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Jagdeo Dube Vs. Deoki Nath Tewari - Court Judgment

LegalCrystal Citation
Subject Civil
CourtAllahabad
Decided On
Reported inAIR1939All495
AppellantJagdeo Dube
RespondentDeoki Nath Tewari
Excerpt:
- - 41-6-6 on 1st chait sudi 1935. he alleged that the applicant jagdeo dube to whom those payments were made had agreed to get them certified in accordance with the law by the execution court but failed to do so in spite of repeated requests made by the plaintiff. it is evident that if the plaintiff had sought only a declaration that the decree had been satisfied his suit would have been barred under section 47, civil p. for the purposes of this revision it is enough to hold that the plaintiff's suit was clearly pre-mature and should not have been decreed......contention is obviously sound and must prevail. it is admitted by the plaintiff himself that the alleged payments were made towards a decree which had been passed against him in favour of the applicant. the applicant has not put his decree into execution and has not recovered anything from the plaintiff over and above the payments which, according to his allegations, were made by him towards the satisfaction of the decree. it is difficult in these circumstances to understand what cause of action the plaintiff had for bringing the suit. the mere fact that the applicant denied a particular payment of rupees 50 which according to the plaintiff was made to him could not possibly give a cause of action to the latter, even if it is assumed for the purposes of argument that the denial was.....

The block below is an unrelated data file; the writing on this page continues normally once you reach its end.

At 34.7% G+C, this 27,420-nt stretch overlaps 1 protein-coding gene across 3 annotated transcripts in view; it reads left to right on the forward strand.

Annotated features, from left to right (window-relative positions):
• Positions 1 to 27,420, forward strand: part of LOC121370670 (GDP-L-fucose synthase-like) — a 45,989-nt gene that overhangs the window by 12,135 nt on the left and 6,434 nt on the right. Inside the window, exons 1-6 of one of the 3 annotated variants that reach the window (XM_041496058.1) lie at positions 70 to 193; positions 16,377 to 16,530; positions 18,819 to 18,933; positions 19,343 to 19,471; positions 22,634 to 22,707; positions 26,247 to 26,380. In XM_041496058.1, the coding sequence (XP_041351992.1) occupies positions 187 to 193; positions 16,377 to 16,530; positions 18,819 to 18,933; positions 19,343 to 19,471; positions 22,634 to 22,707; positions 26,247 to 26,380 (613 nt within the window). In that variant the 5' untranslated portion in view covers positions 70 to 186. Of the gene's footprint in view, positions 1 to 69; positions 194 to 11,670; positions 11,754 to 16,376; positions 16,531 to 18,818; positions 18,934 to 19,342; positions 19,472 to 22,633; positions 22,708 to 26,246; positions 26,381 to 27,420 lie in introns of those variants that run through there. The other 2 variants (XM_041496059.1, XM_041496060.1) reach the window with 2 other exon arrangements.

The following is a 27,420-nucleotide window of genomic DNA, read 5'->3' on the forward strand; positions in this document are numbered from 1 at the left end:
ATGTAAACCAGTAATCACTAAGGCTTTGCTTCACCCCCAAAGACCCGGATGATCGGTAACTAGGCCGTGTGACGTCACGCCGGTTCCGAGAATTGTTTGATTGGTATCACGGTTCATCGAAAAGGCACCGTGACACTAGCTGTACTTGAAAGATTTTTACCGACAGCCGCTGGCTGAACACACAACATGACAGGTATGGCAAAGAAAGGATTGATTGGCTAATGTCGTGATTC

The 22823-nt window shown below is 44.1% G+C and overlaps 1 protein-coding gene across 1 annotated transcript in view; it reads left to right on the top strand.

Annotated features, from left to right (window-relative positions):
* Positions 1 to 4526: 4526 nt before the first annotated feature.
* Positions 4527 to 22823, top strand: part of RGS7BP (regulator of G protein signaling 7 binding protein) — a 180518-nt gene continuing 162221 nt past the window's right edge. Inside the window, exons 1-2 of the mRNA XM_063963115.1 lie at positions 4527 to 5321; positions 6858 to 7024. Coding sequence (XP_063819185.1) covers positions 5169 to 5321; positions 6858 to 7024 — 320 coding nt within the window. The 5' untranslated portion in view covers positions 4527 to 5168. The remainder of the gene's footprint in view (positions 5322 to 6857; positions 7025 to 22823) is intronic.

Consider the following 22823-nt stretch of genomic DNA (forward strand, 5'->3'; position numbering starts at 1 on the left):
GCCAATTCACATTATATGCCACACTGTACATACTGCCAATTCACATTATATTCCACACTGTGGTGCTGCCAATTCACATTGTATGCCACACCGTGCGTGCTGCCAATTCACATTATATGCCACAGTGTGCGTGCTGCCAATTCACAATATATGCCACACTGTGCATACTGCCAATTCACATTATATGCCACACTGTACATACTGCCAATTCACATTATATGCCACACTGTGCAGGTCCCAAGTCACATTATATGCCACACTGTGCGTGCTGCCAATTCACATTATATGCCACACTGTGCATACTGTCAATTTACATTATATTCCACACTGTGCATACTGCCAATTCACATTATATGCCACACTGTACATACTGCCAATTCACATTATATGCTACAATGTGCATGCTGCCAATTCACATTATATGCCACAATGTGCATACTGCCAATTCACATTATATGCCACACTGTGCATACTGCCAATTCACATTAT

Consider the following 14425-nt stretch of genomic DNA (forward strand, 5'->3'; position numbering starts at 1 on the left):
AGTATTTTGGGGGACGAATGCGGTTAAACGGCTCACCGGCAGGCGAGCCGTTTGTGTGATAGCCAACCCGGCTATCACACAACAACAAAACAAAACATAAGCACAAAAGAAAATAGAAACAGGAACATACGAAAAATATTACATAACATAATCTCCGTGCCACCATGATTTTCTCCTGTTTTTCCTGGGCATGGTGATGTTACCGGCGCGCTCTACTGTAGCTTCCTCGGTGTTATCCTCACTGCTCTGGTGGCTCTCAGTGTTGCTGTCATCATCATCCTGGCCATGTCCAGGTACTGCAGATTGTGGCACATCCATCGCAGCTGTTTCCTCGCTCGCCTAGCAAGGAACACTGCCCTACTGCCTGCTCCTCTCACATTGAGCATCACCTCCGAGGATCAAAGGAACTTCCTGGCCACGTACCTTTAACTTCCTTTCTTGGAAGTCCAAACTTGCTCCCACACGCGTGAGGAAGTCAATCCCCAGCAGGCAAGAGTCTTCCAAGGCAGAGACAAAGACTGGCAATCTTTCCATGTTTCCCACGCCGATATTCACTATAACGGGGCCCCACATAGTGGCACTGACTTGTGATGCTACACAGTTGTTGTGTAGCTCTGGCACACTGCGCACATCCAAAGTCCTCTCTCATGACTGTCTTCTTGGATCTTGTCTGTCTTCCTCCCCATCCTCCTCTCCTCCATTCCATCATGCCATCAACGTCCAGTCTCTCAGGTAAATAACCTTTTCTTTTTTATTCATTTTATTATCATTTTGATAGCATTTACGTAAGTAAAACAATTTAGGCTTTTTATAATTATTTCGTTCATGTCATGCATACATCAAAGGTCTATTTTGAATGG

Judgment:
ORDER

Mulla, J.

1. This is a defendant's application in revision under Section 25, Small Cause Courts Act. It arises in the following circumstances. The applicant Jagdeo Dube obtained a decree against the opposite party Deoki Nath Tewari on 23rd November 1933 from the Court of Small Causes at Deoria. Deoki Nath Tewari came to Court with the allegation that he fully discharged that decree by making three payments, one of Rs. 92 on 27th June 1934, another of Rs. 50 on 12th November 1934 and the last one of Rs. 41-6-6 on 1st Chait Sudi 1935. He alleged that the applicant Jagdeo Dube to whom those payments were made had agreed to get them certified in accordance with the law by the execution Court but failed to do so in spite of repeated requests made by the plaintiff. Thereupon the plaintiff instituted a proceeding on 30th May 1935 under Order 21, Rule 2, Civil P.C., for getting those payments certified by the execution Court. In the course of that proceeding the applicant Jagdeo Dube admitted the first and the last payments but denied the second payment of Rs. 50 as alleged by the plaintiff. The Court however found that only one of the three payments, that is the last one, was within 90 days of the application and was consequently the only payment that could be certified under the law. It therefore proceeded to pass an order certifying that payment but refusing to certify the other two. It was in consequence of this order that Deoki Nath Tewari instituted the suit out of which the present implication in revision arises. In this suit ho claimed to recover the sum of Rs. 92 representing the first payment and also the sum of Rs. 50 representing the second payment which had been denied by the applicant in the circumstances stated above. The learned Small Cause Court Judge has decreed the claim with the following brief order: